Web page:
The foundation, The Dulwich Estate, was founded by Edward Alleyn in 1619 to offer opportunities to disadvantaged children. Two other girls’ schools are partners within the Estate: The Central Foundation Girls’ School in east London and the St Saviour’s and St Olave’s Schools Foundation in Elephant and Castle.
400 years on
As the 400th anniversary of the foundation nears, the schools are collaborating for an extra special event this September. As well as keynote speakers, including local MP Helen Hayes, the event features an all-female contemporary dance company, with Arts Council support, who will perform with the girls. As a deliberately ironic comment on the school’s founding mission – which was to educate girls “to read and sew” – the event features contemporary textile projects.
“We’re very different girls’ schools with different backgrounds, but we have much more in common than separates us, because we’re really about women’s education,” Sally-Anne explains.
The school’s facilities underline its commitment to a “dynamic, all-embracing approach to education”. The new Community Music Centre contains the 500-seat Vaughan Williams Auditorium – named after the school’s famous former music teacher – which provides a home for the South London Youth Orchestra and numerous other community groups. The school’s library, with its glass-roofed, octagonal turret extension, is a breathtaking study space. The school’s sporting facilities include an ozone swimming pool, dance studios and climbing walls, and the design and technology suites are even equipped with 3D printers.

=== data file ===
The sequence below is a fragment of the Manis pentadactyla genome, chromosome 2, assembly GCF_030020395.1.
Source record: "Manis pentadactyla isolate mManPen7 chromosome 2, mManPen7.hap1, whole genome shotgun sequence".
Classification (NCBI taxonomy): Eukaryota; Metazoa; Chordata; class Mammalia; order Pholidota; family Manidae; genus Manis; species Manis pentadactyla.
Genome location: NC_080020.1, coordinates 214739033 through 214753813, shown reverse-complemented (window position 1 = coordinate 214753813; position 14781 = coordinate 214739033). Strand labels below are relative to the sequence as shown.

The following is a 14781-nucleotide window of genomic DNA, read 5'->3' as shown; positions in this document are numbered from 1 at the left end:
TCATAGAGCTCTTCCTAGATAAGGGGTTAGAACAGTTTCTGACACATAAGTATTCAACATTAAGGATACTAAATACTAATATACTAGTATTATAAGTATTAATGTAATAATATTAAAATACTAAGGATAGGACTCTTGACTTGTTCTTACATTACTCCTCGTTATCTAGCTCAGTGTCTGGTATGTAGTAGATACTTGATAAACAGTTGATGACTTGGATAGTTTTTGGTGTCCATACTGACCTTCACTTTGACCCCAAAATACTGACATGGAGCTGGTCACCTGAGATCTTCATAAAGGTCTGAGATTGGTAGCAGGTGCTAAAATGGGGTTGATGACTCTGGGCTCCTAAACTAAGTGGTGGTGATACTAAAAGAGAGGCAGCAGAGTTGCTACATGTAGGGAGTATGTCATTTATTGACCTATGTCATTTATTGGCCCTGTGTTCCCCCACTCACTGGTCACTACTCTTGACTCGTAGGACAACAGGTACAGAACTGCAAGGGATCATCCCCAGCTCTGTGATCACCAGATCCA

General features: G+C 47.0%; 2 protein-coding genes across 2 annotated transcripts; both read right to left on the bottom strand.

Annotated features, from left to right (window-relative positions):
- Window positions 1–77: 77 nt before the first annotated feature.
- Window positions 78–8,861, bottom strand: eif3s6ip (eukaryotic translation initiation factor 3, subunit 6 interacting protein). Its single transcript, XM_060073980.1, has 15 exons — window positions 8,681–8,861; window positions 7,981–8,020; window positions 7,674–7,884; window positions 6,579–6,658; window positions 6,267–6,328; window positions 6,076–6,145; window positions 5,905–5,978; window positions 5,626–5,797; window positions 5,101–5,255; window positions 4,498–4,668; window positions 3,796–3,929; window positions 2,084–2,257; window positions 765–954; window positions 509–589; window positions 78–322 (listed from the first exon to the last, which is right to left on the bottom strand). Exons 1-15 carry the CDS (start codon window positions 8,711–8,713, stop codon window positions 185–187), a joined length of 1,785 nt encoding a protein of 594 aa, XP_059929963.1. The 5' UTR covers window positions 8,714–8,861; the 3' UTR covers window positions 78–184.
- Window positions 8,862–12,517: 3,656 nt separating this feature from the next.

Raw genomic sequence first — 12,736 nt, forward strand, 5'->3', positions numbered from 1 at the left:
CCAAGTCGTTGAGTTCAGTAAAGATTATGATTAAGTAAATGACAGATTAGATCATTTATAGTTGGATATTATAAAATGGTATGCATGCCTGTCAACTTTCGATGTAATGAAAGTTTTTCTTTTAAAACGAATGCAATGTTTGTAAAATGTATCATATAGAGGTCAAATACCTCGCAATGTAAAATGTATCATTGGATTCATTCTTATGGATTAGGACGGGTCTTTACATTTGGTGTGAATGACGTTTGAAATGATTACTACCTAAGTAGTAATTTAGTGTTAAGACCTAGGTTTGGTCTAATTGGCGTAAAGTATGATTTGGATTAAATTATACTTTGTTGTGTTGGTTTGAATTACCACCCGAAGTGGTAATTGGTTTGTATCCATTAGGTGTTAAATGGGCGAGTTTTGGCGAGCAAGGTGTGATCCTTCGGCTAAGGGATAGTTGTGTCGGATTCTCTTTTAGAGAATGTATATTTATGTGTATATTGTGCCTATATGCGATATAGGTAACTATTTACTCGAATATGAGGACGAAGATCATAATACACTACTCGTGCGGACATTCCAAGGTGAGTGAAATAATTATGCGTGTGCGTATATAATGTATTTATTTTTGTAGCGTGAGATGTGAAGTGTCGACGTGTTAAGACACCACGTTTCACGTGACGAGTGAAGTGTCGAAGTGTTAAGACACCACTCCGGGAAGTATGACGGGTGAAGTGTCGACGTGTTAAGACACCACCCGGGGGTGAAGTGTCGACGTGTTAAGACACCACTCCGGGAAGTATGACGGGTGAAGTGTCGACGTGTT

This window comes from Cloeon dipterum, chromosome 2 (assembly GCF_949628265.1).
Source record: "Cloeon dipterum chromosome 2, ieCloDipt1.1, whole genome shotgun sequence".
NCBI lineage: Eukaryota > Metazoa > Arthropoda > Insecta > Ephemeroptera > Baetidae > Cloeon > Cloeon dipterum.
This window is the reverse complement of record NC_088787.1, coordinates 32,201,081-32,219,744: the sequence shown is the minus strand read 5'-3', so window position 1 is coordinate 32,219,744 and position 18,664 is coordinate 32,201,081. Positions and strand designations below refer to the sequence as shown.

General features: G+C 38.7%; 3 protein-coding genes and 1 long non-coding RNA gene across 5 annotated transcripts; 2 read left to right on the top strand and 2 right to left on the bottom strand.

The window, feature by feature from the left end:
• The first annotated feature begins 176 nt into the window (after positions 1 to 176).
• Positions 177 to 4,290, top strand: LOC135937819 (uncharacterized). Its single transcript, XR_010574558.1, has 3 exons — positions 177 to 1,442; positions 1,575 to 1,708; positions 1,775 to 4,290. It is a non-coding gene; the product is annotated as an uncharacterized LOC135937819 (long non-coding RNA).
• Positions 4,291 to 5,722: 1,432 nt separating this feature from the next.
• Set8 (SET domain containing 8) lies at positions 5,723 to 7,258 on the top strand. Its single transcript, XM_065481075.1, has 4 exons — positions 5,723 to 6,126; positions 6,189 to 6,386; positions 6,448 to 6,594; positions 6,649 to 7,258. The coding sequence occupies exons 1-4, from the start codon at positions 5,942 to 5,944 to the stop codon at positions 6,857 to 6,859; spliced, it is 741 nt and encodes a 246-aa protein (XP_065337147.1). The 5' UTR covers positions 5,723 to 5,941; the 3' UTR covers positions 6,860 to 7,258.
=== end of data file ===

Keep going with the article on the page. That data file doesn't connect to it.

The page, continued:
Here, girls disproportionately choose STEM subjects over humanities and languages. “One of the ironies of a single-sex school,” Sally-Anne says, “is I think we talk about gender last.” STEM uptake is not hampered by gender conformity, and maths remains the most popular option at A-level. The pupils here have won national STEM competitions including the Young Scientist of the Year and TeenTech.
Against this strong academic background, the school has invested heavily in pastoral support in the last four years. Using CPOMS, the school’s pastoral team tracks the girls in the same way their teachers track academic progress and the school has two visits a week from a CAMHS counsellor. “Although most of the counselling will be for very natural things like bereavement or divorce,” Sally-Anne says, “we have a structure to intervene quickly if it’s something more worrying or long-term. I think, historically, JAGS would have been known as a very academic school, and it is still is, but I’d be keen for people to understand that there’s a huge pastoral background underpinning that.”
Its founder may have aspired to teach young women “to read and sew”, but in the 21st century, the current custodians of James Allen’s legacy have given themselves a much wider remit. There’s one thing that has not changed at JAGS – a 400-year-old goal to make the best education accessible.
1. James Allen’s Girls’ School is the oldest girls’ independent school in Greater London
2. Vaughan Williams and Gustav Holst were both music teachers at the school, which continues to maintain a fine musical pedigree
3. The school was founded as the Dulwich Reading School in two rooms at the back of a pub in Dulwich Village
4. Alumnae include Anita Brookner, Sally Hawkins and Charlotte Ritchie
5. It is part of the Southwark Schools Learning Partnership, with 12 local state schools and three other independent schools, sharing good practice and joint opportunities